|Title||Comparative anatomy and radulae of the Gyraulus subgenus Torquis in North America (Gastropoda: Planorbidae)|
|Publication Type||Journal Article|
|Year of Publication||1990|
|Authors||Jung Y, Burch JB|
|Journal||Journal of Medical and Applied Malacology|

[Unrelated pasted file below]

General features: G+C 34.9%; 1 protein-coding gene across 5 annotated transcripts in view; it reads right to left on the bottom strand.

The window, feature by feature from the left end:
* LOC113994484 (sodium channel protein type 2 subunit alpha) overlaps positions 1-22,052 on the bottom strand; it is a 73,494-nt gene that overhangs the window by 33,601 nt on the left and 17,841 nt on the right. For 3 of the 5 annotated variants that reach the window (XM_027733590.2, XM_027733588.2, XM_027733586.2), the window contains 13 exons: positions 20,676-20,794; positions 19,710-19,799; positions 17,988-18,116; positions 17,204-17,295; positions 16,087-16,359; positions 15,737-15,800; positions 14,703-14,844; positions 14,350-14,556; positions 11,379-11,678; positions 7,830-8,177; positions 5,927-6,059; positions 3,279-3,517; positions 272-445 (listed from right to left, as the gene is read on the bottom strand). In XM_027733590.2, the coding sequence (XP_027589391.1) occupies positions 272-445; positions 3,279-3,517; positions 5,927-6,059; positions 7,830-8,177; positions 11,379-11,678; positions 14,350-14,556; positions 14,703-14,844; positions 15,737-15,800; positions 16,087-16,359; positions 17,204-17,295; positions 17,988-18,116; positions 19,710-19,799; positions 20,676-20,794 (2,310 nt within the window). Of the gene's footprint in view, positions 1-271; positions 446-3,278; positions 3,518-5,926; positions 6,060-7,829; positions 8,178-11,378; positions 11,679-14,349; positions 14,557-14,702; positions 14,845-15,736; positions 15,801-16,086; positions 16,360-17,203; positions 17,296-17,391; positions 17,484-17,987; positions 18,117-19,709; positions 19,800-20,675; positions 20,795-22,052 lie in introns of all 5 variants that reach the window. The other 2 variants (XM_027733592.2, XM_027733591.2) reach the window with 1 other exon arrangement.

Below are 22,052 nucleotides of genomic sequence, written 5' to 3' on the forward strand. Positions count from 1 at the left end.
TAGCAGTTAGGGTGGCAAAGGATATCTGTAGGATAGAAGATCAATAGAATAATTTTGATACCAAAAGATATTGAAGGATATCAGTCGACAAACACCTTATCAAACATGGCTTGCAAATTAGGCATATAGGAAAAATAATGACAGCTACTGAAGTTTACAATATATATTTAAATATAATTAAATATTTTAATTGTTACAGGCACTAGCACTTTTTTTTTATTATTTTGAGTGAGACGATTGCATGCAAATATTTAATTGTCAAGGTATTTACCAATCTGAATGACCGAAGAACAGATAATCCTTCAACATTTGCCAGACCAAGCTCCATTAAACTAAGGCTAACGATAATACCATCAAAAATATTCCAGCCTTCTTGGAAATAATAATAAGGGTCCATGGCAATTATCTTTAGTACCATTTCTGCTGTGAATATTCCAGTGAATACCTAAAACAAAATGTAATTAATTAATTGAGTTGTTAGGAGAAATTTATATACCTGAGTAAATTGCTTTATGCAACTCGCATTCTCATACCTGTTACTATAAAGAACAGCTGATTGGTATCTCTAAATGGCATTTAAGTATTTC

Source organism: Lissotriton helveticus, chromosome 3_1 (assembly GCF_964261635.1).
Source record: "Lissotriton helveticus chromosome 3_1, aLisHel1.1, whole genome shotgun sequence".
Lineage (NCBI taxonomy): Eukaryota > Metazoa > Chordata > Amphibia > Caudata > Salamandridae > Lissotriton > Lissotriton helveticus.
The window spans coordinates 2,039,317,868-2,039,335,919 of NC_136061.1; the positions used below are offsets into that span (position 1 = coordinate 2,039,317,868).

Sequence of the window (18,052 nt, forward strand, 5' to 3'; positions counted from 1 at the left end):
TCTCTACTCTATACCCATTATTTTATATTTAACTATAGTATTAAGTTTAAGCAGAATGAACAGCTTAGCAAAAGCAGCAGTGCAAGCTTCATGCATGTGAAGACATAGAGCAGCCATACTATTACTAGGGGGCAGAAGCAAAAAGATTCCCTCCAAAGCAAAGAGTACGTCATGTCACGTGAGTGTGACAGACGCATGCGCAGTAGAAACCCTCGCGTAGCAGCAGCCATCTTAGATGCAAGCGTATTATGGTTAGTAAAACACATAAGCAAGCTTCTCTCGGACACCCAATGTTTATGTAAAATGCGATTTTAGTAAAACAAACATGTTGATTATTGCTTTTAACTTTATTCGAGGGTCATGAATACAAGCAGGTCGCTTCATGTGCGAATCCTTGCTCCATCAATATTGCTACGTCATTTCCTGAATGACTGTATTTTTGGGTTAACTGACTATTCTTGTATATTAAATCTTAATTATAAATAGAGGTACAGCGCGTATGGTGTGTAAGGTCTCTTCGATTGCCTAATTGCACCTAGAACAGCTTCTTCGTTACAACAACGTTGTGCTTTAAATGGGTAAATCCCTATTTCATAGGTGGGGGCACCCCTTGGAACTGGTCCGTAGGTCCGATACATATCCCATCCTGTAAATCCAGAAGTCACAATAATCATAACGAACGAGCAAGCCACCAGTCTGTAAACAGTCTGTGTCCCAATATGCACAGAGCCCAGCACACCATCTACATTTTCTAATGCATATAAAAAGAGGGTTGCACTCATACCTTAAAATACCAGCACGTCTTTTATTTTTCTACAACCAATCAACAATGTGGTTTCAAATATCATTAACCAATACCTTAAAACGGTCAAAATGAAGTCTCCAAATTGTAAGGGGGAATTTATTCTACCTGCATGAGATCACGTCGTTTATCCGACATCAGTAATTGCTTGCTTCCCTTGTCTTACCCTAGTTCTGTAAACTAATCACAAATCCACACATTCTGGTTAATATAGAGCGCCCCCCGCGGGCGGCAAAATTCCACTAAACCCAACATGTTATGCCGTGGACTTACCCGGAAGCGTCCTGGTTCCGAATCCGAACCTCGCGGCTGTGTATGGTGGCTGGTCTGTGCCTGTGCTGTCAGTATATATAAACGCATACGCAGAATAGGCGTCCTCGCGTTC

Gyraulus (Torquis) parvus is the snail intermediate host of trematode parasites infecting several species of owls and rodents in North America. Researchers often misidentify the species comprising Gyraulus, and its subgenus Torquis as well, due to a general lack of knowledge of dependable distinguishing morphological characters. Diagnostic characters in the anatomy of the subgenus Torquis are the sigmoidly folded kidney with undulating margins, the prostate diverticula arranged in a single row, and the straight, uncoiled intestine. The anatomy of the three North American species of Torquis is very similar, especially that of G. parvus and G. circumstriatus. The anatomical differences between these two species seem to be only general ones, relating to external pigmentation. Individual and populational variation might well render these pigmentation patterns valueless as diagnostic characters between the two species. Gyraulus huronensis is similar to the two preceding species, but there are distinct differences in external pigmentation, in the direct connection of the prostate gland diverticula to the sperm duct, in the overall shape of the prostate gland, and in the number of prostate gland diverticula (ca. 13-16 for G. huronensis vs. 7-10 for the other two species). The three species of Torquis exhibit several specific differences in radular teeth. Gyraulus parvus shows a general lack of inter-cusp denticles. This condition is even more noticeable in G. huronensis, which also has characteristically flatter, narrower lateral teeth with longer, broader mesocones. These radular differences may reflect evolutionary changes associated with different substrates and food. Gyraulus circumstriatus was characterized by the presence of denticles between the cusps on the central and lateral teeth. Also noticeable in G. circumstriatus were individual differences in radular teeth, two morphotypes occurring in the same population. These may be genetic differences associated with the peculiar populational breeding structure in some populations.